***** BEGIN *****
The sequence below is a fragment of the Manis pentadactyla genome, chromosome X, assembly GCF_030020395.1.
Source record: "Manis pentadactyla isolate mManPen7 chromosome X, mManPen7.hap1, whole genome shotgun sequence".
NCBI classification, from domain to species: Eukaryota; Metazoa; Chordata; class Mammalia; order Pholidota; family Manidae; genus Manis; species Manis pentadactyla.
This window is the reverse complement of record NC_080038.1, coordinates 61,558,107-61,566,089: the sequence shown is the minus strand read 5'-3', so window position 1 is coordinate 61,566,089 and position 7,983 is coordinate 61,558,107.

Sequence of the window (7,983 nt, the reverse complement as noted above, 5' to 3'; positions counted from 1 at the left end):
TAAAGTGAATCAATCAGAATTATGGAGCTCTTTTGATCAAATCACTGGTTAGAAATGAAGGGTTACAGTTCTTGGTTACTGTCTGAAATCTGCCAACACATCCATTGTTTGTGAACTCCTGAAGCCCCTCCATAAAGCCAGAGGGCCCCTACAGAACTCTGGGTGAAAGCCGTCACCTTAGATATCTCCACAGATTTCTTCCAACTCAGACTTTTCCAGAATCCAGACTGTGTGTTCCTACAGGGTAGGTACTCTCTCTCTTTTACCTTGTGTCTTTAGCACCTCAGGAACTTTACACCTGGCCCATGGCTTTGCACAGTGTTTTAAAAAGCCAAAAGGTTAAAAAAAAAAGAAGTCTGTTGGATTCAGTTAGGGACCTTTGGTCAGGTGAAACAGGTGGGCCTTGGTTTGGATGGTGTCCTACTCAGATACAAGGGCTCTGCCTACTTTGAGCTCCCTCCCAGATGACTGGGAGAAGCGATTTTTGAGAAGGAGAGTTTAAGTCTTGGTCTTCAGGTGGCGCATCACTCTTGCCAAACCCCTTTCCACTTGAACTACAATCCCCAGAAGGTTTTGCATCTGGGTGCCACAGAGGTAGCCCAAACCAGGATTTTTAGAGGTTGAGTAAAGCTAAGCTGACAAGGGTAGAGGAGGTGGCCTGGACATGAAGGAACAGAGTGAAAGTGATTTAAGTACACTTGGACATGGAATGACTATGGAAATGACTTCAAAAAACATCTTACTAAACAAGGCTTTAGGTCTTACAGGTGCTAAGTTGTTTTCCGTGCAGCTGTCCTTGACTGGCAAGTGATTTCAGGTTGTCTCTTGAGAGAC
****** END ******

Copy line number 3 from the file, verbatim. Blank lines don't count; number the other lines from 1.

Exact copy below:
NCBI classification, from domain to species: Eukaryota; Metazoa; Chordata; class Mammalia; order Pholidota; family Manidae; genus Manis; species Manis pentadactyla.